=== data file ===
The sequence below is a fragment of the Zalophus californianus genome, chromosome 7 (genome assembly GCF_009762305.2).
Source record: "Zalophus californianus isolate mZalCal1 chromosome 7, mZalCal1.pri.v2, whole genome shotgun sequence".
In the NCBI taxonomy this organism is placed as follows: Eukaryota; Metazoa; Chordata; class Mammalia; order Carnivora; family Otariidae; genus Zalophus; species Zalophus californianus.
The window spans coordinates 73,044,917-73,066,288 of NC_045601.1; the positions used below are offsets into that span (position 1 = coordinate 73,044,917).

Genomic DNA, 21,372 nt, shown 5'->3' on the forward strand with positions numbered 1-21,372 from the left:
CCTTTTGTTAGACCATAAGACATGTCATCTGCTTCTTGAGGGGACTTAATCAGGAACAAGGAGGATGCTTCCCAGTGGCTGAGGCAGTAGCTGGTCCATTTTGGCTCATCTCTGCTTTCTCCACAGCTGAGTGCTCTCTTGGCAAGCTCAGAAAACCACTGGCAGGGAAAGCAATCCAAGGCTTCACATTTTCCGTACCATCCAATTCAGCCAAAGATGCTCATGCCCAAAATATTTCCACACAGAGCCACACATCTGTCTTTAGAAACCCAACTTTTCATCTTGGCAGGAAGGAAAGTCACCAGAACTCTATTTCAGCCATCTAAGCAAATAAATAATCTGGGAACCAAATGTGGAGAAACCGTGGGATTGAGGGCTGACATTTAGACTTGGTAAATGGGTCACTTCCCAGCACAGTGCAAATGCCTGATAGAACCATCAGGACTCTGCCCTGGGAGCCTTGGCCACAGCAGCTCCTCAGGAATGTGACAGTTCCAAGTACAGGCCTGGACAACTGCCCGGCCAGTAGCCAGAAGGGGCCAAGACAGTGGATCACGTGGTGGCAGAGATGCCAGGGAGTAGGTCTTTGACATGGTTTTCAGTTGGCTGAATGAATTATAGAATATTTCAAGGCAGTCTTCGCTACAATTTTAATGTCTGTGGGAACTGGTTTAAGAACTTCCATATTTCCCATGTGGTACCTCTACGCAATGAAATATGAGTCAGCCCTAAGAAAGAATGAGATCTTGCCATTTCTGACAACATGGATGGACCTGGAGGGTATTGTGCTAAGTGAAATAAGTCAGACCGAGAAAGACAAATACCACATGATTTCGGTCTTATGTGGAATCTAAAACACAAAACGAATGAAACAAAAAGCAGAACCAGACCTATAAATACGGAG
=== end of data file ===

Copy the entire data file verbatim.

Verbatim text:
The sequence below is a fragment of the Zalophus californianus genome, chromosome 7 (genome assembly GCF_009762305.2).
Source record: "Zalophus californianus isolate mZalCal1 chromosome 7, mZalCal1.pri.v2, whole genome shotgun sequence".
In the NCBI taxonomy this organism is placed as follows: Eukaryota; Metazoa; Chordata; class Mammalia; order Carnivora; family Otariidae; genus Zalophus; species Zalophus californianus.
The window spans coordinates 73,044,917-73,066,288 of NC_045601.1; the positions used below are offsets into that span (position 1 = coordinate 73,044,917).

Genomic DNA, 21,372 nt, shown 5'->3' on the forward strand with positions numbered 1-21,372 from the left:
CCTTTTGTTAGACCATAAGACATGTCATCTGCTTCTTGAGGGGACTTAATCAGGAACAAGGAGGATGCTTCCCAGTGGCTGAGGCAGTAGCTGGTCCATTTTGGCTCATCTCTGCTTTCTCCACAGCTGAGTGCTCTCTTGGCAAGCTCAGAAAACCACTGGCAGGGAAAGCAATCCAAGGCTTCACATTTTCCGTACCATCCAATTCAGCCAAAGATGCTCATGCCCAAAATATTTCCACACAGAGCCACACATCTGTCTTTAGAAACCCAACTTTTCATCTTGGCAGGAAGGAAAGTCACCAGAACTCTATTTCAGCCATCTAAGCAAATAAATAATCTGGGAACCAAATGTGGAGAAACCGTGGGATTGAGGGCTGACATTTAGACTTGGTAAATGGGTCACTTCCCAGCACAGTGCAAATGCCTGATAGAACCATCAGGACTCTGCCCTGGGAGCCTTGGCCACAGCAGCTCCTCAGGAATGTGACAGTTCCAAGTACAGGCCTGGACAACTGCCCGGCCAGTAGCCAGAAGGGGCCAAGACAGTGGATCACGTGGTGGCAGAGATGCCAGGGAGTAGGTCTTTGACATGGTTTTCAGTTGGCTGAATGAATTATAGAATATTTCAAGGCAGTCTTCGCTACAATTTTAATGTCTGTGGGAACTGGTTTAAGAACTTCCATATTTCCCATGTGGTACCTCTACGCAATGAAATATGAGTCAGCCCTAAGAAAGAATGAGATCTTGCCATTTCTGACAACATGGATGGACCTGGAGGGTATTGTGCTAAGTGAAATAAGTCAGACCGAGAAAGACAAATACCACATGATTTCGGTCTTATGTGGAATCTAAAACACAAAACGAATGAAACAAAAAGCAGAACCAGACCTATAAATACGGAG